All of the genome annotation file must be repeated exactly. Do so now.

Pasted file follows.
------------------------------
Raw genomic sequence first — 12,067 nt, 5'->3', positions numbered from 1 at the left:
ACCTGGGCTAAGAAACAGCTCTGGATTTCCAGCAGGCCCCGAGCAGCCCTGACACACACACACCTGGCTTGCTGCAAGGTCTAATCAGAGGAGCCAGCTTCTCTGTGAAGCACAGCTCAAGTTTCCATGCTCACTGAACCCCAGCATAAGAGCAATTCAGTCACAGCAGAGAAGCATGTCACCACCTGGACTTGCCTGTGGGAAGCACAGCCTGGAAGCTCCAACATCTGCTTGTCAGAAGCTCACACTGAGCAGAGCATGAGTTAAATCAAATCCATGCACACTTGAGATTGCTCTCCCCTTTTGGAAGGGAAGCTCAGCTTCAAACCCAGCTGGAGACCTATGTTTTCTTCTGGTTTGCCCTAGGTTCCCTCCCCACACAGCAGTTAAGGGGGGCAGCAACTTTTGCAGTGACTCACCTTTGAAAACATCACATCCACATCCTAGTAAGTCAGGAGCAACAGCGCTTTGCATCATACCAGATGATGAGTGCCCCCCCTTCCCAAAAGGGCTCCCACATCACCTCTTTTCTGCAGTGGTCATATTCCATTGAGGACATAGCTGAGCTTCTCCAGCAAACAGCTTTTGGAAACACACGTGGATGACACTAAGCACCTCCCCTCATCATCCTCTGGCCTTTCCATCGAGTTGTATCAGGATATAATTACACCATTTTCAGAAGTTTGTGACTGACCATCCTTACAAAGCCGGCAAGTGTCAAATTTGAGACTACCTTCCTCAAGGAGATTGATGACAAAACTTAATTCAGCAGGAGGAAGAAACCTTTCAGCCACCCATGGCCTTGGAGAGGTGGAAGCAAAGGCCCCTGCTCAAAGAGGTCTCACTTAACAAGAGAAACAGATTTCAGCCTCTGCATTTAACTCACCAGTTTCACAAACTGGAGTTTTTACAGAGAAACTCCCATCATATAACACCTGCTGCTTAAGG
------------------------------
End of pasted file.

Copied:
Raw genomic sequence first — 12,067 nt, 5'->3', positions numbered from 1 at the left:
ACCTGGGCTAAGAAACAGCTCTGGATTTCCAGCAGGCCCCGAGCAGCCCTGACACACACACACCTGGCTTGCTGCAAGGTCTAATCAGAGGAGCCAGCTTCTCTGTGAAGCACAGCTCAAGTTTCCATGCTCACTGAACCCCAGCATAAGAGCAATTCAGTCACAGCAGAGAAGCATGTCACCACCTGGACTTGCCTGTGGGAAGCACAGCCTGGAAGCTCCAACATCTGCTTGTCAGAAGCTCACACTGAGCAGAGCATGAGTTAAATCAAATCCATGCACACTTGAGATTGCTCTCCCCTTTTGGAAGGGAAGCTCAGCTTCAAACCCAGCTGGAGACCTATGTTTTCTTCTGGTTTGCCCTAGGTTCCCTCCCCACACAGCAGTTAAGGGGGGCAGCAACTTTTGCAGTGACTCACCTTTGAAAACATCACATCCACATCCTAGTAAGTCAGGAGCAACAGCGCTTTGCATCATACCAGATGATGAGTGCCCCCCCTTCCCAAAAGGGCTCCCACATCACCTCTTTTCTGCAGTGGTCATATTCCATTGAGGACATAGCTGAGCTTCTCCAGCAAACAGCTTTTGGAAACACACGTGGATGACACTAAGCACCTCCCCTCATCATCCTCTGGCCTTTCCATCGAGTTGTATCAGGATATAATTACACCATTTTCAGAAGTTTGTGACTGACCATCCTTACAAAGCCGGCAAGTGTCAAATTTGAGACTACCTTCCTCAAGGAGATTGATGACAAAACTTAATTCAGCAGGAGGAAGAAACCTTTCAGCCACCCATGGCCTTGGAGAGGTGGAAGCAAAGGCCCCTGCTCAAAGAGGTCTCACTTAACAAGAGAAACAGATTTCAGCCTCTGCATTTAACTCACCAGTTTCACAAACTGGAGTTTTTACAGAGAAACTCCCATCATATAACACCTGCTGCTTAAGG